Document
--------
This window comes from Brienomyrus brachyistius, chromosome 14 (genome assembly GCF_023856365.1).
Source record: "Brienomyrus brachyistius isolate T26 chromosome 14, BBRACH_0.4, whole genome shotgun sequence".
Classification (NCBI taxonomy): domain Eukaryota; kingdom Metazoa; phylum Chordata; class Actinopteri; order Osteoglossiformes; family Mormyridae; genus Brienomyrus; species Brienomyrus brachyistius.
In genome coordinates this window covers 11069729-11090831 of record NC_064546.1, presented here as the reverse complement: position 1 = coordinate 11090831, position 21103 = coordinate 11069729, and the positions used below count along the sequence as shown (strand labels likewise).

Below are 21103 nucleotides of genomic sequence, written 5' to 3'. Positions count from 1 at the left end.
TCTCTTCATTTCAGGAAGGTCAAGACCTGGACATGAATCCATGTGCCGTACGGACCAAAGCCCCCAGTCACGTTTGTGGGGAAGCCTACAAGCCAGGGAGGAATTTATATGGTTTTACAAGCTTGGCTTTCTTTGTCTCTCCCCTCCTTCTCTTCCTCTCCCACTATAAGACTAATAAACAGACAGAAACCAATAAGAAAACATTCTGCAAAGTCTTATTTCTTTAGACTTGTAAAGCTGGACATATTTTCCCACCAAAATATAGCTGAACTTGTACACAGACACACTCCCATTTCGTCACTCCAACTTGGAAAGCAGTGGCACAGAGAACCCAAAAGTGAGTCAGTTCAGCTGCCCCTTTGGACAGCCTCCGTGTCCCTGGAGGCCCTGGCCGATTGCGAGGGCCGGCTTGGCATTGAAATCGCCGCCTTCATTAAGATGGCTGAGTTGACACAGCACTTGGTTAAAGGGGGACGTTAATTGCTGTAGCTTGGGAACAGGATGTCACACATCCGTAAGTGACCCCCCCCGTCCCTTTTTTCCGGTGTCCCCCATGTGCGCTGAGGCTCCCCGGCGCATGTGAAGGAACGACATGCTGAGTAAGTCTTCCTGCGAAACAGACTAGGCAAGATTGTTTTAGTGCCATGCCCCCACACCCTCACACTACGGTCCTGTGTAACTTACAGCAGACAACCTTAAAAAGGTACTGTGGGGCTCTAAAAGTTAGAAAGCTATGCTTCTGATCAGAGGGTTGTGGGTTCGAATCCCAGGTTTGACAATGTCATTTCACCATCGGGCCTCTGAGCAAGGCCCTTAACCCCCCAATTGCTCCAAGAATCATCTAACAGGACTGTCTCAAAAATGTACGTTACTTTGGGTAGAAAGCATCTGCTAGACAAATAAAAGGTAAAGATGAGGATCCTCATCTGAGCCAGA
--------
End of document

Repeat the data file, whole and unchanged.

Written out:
This window comes from Brienomyrus brachyistius, chromosome 14 (genome assembly GCF_023856365.1).
Source record: "Brienomyrus brachyistius isolate T26 chromosome 14, BBRACH_0.4, whole genome shotgun sequence".
Classification (NCBI taxonomy): domain Eukaryota; kingdom Metazoa; phylum Chordata; class Actinopteri; order Osteoglossiformes; family Mormyridae; genus Brienomyrus; species Brienomyrus brachyistius.
In genome coordinates this window covers 11069729-11090831 of record NC_064546.1, presented here as the reverse complement: position 1 = coordinate 11090831, position 21103 = coordinate 11069729, and the positions used below count along the sequence as shown (strand labels likewise).

Below are 21103 nucleotides of genomic sequence, written 5' to 3'. Positions count from 1 at the left end.
TCTCTTCATTTCAGGAAGGTCAAGACCTGGACATGAATCCATGTGCCGTACGGACCAAAGCCCCCAGTCACGTTTGTGGGGAAGCCTACAAGCCAGGGAGGAATTTATATGGTTTTACAAGCTTGGCTTTCTTTGTCTCTCCCCTCCTTCTCTTCCTCTCCCACTATAAGACTAATAAACAGACAGAAACCAATAAGAAAACATTCTGCAAAGTCTTATTTCTTTAGACTTGTAAAGCTGGACATATTTTCCCACCAAAATATAGCTGAACTTGTACACAGACACACTCCCATTTCGTCACTCCAACTTGGAAAGCAGTGGCACAGAGAACCCAAAAGTGAGTCAGTTCAGCTGCCCCTTTGGACAGCCTCCGTGTCCCTGGAGGCCCTGGCCGATTGCGAGGGCCGGCTTGGCATTGAAATCGCCGCCTTCATTAAGATGGCTGAGTTGACACAGCACTTGGTTAAAGGGGGACGTTAATTGCTGTAGCTTGGGAACAGGATGTCACACATCCGTAAGTGACCCCCCCCGTCCCTTTTTTCCGGTGTCCCCCATGTGCGCTGAGGCTCCCCGGCGCATGTGAAGGAACGACATGCTGAGTAAGTCTTCCTGCGAAACAGACTAGGCAAGATTGTTTTAGTGCCATGCCCCCACACCCTCACACTACGGTCCTGTGTAACTTACAGCAGACAACCTTAAAAAGGTACTGTGGGGCTCTAAAAGTTAGAAAGCTATGCTTCTGATCAGAGGGTTGTGGGTTCGAATCCCAGGTTTGACAATGTCATTTCACCATCGGGCCTCTGAGCAAGGCCCTTAACCCCCCAATTGCTCCAAGAATCATCTAACAGGACTGTCTCAAAAATGTACGTTACTTTGGGTAGAAAGCATCTGCTAGACAAATAAAAGGTAAAGATGAGGATCCTCATCTGAGCCAGA